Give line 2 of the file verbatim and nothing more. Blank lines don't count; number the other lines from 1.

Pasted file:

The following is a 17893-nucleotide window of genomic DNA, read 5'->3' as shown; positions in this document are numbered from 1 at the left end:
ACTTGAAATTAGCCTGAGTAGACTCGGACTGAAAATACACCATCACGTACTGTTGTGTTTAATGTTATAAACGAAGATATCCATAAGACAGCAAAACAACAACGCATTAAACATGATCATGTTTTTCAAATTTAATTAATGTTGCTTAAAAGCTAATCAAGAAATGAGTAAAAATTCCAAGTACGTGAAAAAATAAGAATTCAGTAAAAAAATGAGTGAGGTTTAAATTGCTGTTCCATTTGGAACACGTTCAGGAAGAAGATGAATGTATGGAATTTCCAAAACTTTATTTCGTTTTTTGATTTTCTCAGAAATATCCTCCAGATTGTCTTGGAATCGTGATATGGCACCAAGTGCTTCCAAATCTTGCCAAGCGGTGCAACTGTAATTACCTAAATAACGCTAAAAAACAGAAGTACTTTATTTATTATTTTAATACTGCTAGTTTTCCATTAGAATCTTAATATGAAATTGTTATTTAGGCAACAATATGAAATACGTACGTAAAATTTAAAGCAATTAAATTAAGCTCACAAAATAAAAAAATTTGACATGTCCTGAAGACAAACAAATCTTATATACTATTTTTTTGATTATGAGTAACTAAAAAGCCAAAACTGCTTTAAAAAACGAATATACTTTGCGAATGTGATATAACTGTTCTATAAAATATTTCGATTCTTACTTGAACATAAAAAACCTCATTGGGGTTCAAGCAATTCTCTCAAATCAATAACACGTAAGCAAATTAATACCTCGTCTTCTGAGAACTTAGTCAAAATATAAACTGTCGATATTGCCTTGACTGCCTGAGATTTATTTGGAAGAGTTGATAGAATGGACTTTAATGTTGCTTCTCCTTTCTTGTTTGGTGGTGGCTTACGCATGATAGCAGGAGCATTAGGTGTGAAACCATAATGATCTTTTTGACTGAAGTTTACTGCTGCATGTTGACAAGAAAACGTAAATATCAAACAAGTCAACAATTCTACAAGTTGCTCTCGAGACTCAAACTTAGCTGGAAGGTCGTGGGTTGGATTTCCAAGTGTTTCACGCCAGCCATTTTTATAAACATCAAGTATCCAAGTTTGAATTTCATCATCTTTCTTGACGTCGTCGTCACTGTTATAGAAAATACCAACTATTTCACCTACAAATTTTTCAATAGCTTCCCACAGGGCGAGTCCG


ACTTGAAATTAGCCTGAGTAGACTCGGACTGAAAATACACCATCACGTACTGTTGTGTTTAATGTTATAAACGAAGATATCCATAAGACAGCAAAACAACAACGCATTAAACATGATCATGTTTTTCAAATTTAATTAATGTTGCTTAAAAGCTAATCAAGAAATGAGTAAAAATTCCAAGTACGTGAAAAAATAAGAATTCAGTAAAAAAATGAGTGAGGTTTAAATTGCTGTTCCATTTGGAACACGTTCAGGAAGAAGATGAATGTATGGAATTTCCAAAACTTTATTTCGTTTTTTGATTTTCTCAGAAATATCCTCCAGATTGTCTTGGAATCGTGATATGGCACCAAGTGCTTCCAAATCTTGCCAAGCGGTGCAACTGTAATTACCTAAATAACGCTAAAAAACAGAAGTACTTTATTTATTATTTTAATACTGCTAGTTTTCCATTAGAATCTTAATATGAAATTGTTATTTAGGCAACAATATGAAATACGTACGTAAAATTTAAAGCAATTAAATTAAGCTCACAAAATAAAAAAATTTGACATGTCCTGAAGACAAACAAATCTTATATACTATTTTTTTGATTATGAGTAACTAAAAAGCCAAAACTGCTTTAAAAAACGAATATACTTTGCGAATGTGATATAACTGTTCTATAAAATATTTCGATTCTTACTTGAACATAAAAAACCTCATTGGGGTTCAAGCAATTCTCTCAAATCAATAACACGTAAGCAAATTAATACCTCGTCTTCTGAGAACTTAGTCAAAATATAAACTGTCGATATTGCCTTGACTGCCTGAGATTTATTTGGAAGAGTTGATAGAATGGACTTTAATGTTGCTTCTCCTTTCTTGTTTGGTGGTGGCTTACGCATGATAGCAGGAGCATTAGGTGTGAAACCATAATGATCTTTTTGACTGAAGTTTACTGCTGCATGTTGACAAGAAAACGTAAATATCAAACAAGTCAACAATTCTACAAGTTGCTCTCGAGACTCAAACTTAGCTGGAAGGTCGTGGGTTGGATTTCCAAGTGTTTCACGCCAGCCATTTTTATAAACATCAAGTATCCAAGTTTGAATTTCATCATCTTTCTTGACGTCGTCGTCACTGTTATAGAAAATACCAACTATTTCACCTACAAATTTTTCAATAGCTTCCCACAGGGCGAGTCCG